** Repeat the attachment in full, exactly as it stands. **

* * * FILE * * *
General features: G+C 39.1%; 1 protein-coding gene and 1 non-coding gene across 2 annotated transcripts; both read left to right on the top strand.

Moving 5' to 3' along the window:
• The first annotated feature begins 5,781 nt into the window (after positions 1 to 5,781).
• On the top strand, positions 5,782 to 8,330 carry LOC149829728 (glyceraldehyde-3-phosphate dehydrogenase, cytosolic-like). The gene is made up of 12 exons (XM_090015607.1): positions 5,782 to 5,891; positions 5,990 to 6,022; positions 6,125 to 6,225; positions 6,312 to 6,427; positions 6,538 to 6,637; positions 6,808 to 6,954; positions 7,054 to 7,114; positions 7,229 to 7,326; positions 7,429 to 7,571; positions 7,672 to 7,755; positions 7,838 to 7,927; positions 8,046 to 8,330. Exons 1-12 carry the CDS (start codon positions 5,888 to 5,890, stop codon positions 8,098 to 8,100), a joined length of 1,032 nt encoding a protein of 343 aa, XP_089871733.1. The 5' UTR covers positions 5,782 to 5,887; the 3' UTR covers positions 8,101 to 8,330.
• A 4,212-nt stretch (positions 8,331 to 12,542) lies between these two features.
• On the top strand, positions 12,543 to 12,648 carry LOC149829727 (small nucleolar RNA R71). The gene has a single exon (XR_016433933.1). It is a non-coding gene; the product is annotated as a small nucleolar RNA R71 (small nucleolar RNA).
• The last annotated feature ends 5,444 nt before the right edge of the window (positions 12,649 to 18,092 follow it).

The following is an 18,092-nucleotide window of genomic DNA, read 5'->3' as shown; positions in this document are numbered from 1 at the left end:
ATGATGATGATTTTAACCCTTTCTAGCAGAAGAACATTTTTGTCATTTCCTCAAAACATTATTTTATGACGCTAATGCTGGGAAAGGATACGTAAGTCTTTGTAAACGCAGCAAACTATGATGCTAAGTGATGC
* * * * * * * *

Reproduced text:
General features: G+C 39.1%; 1 protein-coding gene and 1 non-coding gene across 2 annotated transcripts; both read left to right on the top strand.

Moving 5' to 3' along the window:
• The first annotated feature begins 5,781 nt into the window (after positions 1 to 5,781).
• On the top strand, positions 5,782 to 8,330 carry LOC149829728 (glyceraldehyde-3-phosphate dehydrogenase, cytosolic-like). The gene is made up of 12 exons (XM_090015607.1): positions 5,782 to 5,891; positions 5,990 to 6,022; positions 6,125 to 6,225; positions 6,312 to 6,427; positions 6,538 to 6,637; positions 6,808 to 6,954; positions 7,054 to 7,114; positions 7,229 to 7,326; positions 7,429 to 7,571; positions 7,672 to 7,755; positions 7,838 to 7,927; positions 8,046 to 8,330. Exons 1-12 carry the CDS (start codon positions 5,888 to 5,890, stop codon positions 8,098 to 8,100), a joined length of 1,032 nt encoding a protein of 343 aa, XP_089871733.1. The 5' UTR covers positions 5,782 to 5,887; the 3' UTR covers positions 8,101 to 8,330.
• A 4,212-nt stretch (positions 8,331 to 12,542) lies between these two features.
• On the top strand, positions 12,543 to 12,648 carry LOC149829727 (small nucleolar RNA R71). The gene has a single exon (XR_016433933.1). It is a non-coding gene; the product is annotated as a small nucleolar RNA R71 (small nucleolar RNA).
• The last annotated feature ends 5,444 nt before the right edge of the window (positions 12,649 to 18,092 follow it).

The following is an 18,092-nucleotide window of genomic DNA, read 5'->3' as shown; positions in this document are numbered from 1 at the left end:
ATGATGATGATTTTAACCCTTTCTAGCAGAAGAACATTTTTGTCATTTCCTCAAAACATTATTTTATGACGCTAATGCTGGGAAAGGATACGTAAGTCTTTGTAAACGCAGCAAACTATGATGCTAAGTGATGC